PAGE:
But even if we disregard Andi’s tale of two childhoods, what we see and what we are told of who she is now also doensn’t go together. She calls herself strong and stubborn and tough as nails, yet I swear she spends the entire second half of this book sobbing at the slightest provocation. And I’m not saying its bad for a protagonist to show emotion or to cry – not at all – but don’t paint he as this hard person who can take anything without flinching when that’s obviously not who she is.

What could have redeemed this was the fact that it’s a Jane Eyre remix. Oh boy, let me tell you about how that went. So the story is about Andi taking on the job to cleanse Magnus’ big ass mansion from the Evil Eye, which comes to possess buildings (and people apparently) when they commit a cardinal sin. Magnus si richer than anybody has a right to be so his sin is greed, thus the Evil Eye. (More on the use of Catholicism later).
The Evil Eye shows up as manifestations but every room has its own one that can’t leave – nobody explains why or how. So one room may have hands coming out fo the wallpaper, being all creepy and grabby. Another might be drenched in blood, also creepy and a bitch to clean up. The slightly more dangerous kind manifests as human-looking creatures, such as the librarian who mostly just hurls books at Andi which I’m sure is unpleasant but nowhere near the life-threatening situation it’s presented as… Now Andi’s job is to cleanse these rooms by going into them and, while the manifestation is present, making an amulet. Those are small silver disks which she welds – I guess to make a pattern or something, it’s never explained, sorry – and then she also has to use string to wrap around the amulet with a needle? But sometimes she also paints them? I don’t think I’m a particularly stupid or inattentive reader but you can probably tell I have no idea what exactly she is doing and the author didn’t take the time to explain it properly. Because wh have to rush through certain plot beats of Jane Eyre as quickly as possible instead!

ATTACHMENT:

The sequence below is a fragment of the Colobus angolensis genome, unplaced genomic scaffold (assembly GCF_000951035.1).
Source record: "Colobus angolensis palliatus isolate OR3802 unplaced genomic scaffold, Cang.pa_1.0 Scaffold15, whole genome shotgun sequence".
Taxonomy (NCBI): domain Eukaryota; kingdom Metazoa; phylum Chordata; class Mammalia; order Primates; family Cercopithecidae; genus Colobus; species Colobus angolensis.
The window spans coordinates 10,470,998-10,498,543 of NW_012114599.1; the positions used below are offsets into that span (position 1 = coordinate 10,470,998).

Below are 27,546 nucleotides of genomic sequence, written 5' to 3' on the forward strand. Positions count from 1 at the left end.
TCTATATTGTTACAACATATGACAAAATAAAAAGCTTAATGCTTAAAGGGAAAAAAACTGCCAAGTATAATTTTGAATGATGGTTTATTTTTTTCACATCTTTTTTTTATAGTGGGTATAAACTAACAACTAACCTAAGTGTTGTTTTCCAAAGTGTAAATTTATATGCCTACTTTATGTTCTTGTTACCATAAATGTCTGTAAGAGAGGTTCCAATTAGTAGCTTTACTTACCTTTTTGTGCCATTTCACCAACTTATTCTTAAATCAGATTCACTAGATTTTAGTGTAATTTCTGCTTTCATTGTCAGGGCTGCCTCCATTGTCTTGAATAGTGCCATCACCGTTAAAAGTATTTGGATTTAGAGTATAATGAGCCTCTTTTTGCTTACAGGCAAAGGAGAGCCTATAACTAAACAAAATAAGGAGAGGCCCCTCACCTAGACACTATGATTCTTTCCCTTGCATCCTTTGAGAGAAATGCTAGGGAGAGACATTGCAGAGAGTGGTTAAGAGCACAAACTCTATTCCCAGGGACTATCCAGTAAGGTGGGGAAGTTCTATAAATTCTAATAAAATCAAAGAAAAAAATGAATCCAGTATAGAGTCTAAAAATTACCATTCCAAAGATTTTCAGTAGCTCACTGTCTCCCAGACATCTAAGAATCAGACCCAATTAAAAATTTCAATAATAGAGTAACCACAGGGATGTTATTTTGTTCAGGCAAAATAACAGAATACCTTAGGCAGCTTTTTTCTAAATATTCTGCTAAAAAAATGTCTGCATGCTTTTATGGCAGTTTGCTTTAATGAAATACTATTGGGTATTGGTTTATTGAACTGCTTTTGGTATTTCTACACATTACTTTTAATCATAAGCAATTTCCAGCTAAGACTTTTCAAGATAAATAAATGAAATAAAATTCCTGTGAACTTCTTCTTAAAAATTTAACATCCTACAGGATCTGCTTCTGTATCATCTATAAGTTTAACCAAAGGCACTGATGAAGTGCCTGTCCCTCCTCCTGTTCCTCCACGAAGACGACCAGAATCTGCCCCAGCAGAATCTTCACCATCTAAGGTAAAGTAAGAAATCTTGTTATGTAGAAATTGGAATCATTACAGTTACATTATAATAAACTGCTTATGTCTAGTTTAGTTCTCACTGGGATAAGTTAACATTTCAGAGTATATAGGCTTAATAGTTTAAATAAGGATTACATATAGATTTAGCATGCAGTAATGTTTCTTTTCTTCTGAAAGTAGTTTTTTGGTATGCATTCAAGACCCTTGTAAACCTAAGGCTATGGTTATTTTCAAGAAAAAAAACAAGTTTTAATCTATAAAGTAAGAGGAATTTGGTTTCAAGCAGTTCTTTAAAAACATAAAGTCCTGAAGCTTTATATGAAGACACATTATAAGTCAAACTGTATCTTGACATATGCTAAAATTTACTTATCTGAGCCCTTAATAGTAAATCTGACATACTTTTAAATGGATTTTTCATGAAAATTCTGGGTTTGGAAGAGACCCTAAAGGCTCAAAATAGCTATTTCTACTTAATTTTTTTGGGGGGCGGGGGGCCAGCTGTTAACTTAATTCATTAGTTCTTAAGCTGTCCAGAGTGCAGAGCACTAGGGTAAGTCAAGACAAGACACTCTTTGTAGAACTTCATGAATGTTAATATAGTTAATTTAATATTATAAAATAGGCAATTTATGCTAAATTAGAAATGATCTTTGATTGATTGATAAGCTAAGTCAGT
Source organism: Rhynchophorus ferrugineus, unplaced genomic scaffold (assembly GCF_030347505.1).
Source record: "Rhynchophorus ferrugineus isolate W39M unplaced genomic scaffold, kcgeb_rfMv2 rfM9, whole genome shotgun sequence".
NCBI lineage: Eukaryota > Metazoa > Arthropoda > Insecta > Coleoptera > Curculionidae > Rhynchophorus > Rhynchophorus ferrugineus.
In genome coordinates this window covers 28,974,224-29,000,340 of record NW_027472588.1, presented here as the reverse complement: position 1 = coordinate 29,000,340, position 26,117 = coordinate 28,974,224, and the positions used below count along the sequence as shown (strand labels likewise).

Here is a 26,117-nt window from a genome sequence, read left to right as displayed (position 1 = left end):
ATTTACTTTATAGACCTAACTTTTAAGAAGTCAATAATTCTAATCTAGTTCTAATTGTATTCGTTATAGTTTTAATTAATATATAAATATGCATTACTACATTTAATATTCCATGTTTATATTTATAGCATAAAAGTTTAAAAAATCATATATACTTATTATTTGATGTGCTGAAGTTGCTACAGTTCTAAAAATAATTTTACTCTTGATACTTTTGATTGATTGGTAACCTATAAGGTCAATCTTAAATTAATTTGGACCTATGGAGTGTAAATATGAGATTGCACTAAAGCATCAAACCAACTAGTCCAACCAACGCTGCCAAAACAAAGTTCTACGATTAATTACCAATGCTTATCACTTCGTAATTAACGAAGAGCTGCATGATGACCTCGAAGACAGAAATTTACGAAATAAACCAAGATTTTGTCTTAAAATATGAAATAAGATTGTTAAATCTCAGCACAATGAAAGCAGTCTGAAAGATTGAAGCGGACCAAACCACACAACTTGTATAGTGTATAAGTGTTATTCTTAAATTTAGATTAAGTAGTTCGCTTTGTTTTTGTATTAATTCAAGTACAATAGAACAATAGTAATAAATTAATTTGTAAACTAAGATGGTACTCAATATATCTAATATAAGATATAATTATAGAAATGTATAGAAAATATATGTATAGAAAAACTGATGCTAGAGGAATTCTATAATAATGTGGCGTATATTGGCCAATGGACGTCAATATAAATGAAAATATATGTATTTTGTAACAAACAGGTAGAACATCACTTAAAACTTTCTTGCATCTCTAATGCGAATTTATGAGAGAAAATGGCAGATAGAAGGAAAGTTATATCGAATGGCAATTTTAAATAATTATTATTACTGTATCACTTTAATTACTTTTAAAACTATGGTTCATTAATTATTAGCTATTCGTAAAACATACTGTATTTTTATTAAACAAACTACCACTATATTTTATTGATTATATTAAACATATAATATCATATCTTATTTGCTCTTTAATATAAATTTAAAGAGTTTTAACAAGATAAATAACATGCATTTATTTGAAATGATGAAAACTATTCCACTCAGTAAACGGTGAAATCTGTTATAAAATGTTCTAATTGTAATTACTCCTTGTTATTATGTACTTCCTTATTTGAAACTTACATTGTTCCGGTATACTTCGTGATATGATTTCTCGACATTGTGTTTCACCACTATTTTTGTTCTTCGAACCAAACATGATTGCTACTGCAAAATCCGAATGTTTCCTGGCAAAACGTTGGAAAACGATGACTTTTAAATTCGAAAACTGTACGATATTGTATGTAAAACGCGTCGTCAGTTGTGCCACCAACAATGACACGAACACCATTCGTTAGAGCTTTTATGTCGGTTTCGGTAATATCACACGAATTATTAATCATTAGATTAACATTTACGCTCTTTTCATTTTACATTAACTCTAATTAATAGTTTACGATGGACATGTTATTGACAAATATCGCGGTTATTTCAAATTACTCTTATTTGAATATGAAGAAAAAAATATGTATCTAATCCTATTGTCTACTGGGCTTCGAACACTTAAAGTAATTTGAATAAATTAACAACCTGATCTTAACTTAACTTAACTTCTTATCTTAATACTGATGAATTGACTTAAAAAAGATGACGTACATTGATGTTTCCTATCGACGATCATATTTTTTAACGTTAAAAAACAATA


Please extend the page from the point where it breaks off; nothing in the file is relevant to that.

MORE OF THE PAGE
So Andi meets Magnus and they have a bit of banter going, which I actually quite enjoyed. It was early times in the book and I still had hopes that all my burning questions (such as basic world building) would be answered later. But what follows is a series of out of the blue changes in behaviour between the two for no apparent reason other than that’s how it goes in Jane Eyre. But where the slowly budding romance is earned in Jane Eyre, here it just is. Instantly, just because. After what we’re told is a couple of weeks but what feels more like hours, Andi is head over heels in love with Magnus.